The nation's industrial output rebounded in March after slowing dramatically in the two previous months, the government reported yesterday-bolstering earlier indications that the economy is overheating.
Figures published by the Federal Reserve Board showed production levels of the nation's factories, mines and utilities rose a substantial 0.8 percent over the month after remaining unchanged during January and February.
Although part of the rise reflected a rebound from the effects of bad weather last winter, the increase was large and widespread enough to indicate a continuing boom in the industrial sector of the economy.
Economists both in and outside the administration have expressed fears that this rapid overheating is causing excess demand that is helping to pull prices up more sharply than they otherwise would rise.
President Carter's top economic advisers have been considering new steps to help cool the overheating some, but Carter indicated through aides yesterday he plans to have no part of any such moves.
The march rise in output was concentrated in production of consumer durables-big-ticket items such as automobiles and refrigerators. Production of these items rose 1.9 percent over the month, up from 0.1 percent before.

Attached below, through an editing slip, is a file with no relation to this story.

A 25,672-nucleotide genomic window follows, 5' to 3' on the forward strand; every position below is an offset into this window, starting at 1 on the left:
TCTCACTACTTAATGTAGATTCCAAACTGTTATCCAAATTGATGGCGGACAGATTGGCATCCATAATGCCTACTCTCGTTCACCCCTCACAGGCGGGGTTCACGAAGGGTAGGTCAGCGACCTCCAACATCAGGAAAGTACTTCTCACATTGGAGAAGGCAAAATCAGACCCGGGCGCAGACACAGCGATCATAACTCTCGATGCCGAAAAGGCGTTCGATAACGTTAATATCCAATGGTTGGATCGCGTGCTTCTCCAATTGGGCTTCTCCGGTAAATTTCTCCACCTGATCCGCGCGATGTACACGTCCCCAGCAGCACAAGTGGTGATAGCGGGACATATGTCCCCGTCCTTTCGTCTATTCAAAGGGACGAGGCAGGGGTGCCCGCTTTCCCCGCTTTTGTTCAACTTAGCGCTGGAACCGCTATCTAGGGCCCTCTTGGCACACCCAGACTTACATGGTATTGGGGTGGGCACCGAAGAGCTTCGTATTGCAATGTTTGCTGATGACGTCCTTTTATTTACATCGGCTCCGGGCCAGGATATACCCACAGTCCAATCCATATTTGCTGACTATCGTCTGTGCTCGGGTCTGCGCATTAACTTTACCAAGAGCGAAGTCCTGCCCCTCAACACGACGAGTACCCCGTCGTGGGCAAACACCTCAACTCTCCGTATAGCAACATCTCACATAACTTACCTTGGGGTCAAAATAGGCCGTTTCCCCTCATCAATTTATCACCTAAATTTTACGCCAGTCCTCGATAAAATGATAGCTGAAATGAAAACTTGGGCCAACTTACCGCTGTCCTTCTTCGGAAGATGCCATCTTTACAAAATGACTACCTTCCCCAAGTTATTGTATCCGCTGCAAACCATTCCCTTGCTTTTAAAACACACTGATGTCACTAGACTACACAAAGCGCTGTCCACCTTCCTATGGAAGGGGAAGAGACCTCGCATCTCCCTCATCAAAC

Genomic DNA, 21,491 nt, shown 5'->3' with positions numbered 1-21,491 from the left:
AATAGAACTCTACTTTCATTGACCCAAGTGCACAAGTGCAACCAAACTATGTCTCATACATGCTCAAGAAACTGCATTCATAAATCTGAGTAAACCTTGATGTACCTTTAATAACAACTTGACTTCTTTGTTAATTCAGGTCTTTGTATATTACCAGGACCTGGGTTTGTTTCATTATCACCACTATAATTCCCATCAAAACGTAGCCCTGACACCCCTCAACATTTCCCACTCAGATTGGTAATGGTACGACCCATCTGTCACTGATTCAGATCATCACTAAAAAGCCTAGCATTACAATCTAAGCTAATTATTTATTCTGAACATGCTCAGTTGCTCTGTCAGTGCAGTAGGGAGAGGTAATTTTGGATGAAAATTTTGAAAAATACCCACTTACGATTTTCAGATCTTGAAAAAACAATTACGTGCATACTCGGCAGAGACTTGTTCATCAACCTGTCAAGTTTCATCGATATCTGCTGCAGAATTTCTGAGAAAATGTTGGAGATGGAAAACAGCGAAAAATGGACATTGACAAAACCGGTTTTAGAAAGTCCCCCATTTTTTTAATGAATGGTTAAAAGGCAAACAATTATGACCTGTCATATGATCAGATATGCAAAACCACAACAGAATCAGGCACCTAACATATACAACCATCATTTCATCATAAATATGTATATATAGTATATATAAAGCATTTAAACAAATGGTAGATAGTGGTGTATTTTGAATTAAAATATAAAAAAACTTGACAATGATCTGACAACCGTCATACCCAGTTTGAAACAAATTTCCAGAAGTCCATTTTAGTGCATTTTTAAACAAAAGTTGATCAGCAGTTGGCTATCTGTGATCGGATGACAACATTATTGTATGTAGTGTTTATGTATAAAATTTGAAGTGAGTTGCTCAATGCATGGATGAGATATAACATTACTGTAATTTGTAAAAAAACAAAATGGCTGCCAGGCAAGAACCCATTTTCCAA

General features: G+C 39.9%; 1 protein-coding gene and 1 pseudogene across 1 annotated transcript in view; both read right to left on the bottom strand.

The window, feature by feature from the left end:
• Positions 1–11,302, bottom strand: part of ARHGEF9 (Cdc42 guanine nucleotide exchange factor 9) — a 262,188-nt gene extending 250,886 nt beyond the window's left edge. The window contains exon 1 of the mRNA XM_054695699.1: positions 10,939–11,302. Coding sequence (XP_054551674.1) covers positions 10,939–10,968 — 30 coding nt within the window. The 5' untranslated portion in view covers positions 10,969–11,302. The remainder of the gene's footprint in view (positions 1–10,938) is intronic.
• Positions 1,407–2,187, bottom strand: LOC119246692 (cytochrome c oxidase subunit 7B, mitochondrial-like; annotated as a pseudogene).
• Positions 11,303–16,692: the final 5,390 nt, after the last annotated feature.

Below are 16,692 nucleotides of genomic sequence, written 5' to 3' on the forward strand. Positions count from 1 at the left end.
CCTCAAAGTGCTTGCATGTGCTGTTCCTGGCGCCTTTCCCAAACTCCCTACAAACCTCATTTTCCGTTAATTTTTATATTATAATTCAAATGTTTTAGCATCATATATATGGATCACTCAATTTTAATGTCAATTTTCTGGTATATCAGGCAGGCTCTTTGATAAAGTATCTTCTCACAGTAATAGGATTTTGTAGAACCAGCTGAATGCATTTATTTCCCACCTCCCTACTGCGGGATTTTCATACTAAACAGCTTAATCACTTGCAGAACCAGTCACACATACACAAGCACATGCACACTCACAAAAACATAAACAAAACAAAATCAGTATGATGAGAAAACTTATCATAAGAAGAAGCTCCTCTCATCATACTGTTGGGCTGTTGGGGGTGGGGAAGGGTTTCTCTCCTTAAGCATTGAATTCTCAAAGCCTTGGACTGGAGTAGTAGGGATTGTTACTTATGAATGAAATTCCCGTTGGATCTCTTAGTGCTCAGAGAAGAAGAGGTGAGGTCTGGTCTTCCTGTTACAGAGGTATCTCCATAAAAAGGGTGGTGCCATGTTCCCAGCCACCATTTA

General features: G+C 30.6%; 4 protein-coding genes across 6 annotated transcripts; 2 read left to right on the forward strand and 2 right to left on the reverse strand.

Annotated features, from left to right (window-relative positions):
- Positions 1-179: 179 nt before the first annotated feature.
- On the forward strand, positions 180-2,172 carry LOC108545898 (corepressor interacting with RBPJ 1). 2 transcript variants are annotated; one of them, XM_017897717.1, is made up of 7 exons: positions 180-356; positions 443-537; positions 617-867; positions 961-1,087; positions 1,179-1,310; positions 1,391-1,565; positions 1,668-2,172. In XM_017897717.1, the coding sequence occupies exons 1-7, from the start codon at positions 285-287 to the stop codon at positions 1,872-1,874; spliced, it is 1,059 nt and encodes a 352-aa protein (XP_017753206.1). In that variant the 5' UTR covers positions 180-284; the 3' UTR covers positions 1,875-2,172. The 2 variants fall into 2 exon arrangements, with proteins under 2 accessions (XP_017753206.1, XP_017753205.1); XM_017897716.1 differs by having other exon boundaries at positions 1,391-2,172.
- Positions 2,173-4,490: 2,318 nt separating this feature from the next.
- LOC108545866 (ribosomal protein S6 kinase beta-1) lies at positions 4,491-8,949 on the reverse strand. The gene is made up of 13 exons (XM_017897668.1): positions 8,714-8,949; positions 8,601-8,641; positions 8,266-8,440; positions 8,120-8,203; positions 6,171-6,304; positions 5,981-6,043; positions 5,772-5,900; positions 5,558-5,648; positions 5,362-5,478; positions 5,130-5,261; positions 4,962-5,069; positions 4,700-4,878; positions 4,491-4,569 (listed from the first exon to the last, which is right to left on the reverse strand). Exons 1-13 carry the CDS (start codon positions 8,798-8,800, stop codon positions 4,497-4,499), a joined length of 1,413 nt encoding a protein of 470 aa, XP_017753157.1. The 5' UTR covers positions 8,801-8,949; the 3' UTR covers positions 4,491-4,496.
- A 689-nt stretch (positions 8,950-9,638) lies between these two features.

Output of basic materials also rose sharply, climbing 1 percent in March after declining in the two previous months. Increases in other major sectors of the economy were moderate last month.
The March increase brought over all production levels to a point 8 percent above that of a year ago. The index now totals 152.2 percent of its 1967 average. Output of basic materials stands at 10.5 percent above a year ago.
The March rise marked the strongest increase in industrial production since December's jump of 0.9 percent. The index had been moderately strong throughout the second half of 1978, and is expected to continue robust.
Yesterday's figures showed a sharp rebound in automobile production. Auto assemblies rose by about 6 percent last month to a new annual rate of 9.4 million units. Car production slipped earlier this year.
Most of the sluggishness in the January and February figures stemmed from bad weather that gripped much of the nation, including heavy snows and local storms that kept many workers from their jobs.
Industrial production is considered a key economic indicator because it provides the broadest monthly measure of output by basic industries. A more comprehensive measure, the gross national product, is scheduled to come out next week. CAPTION: Chart, no caption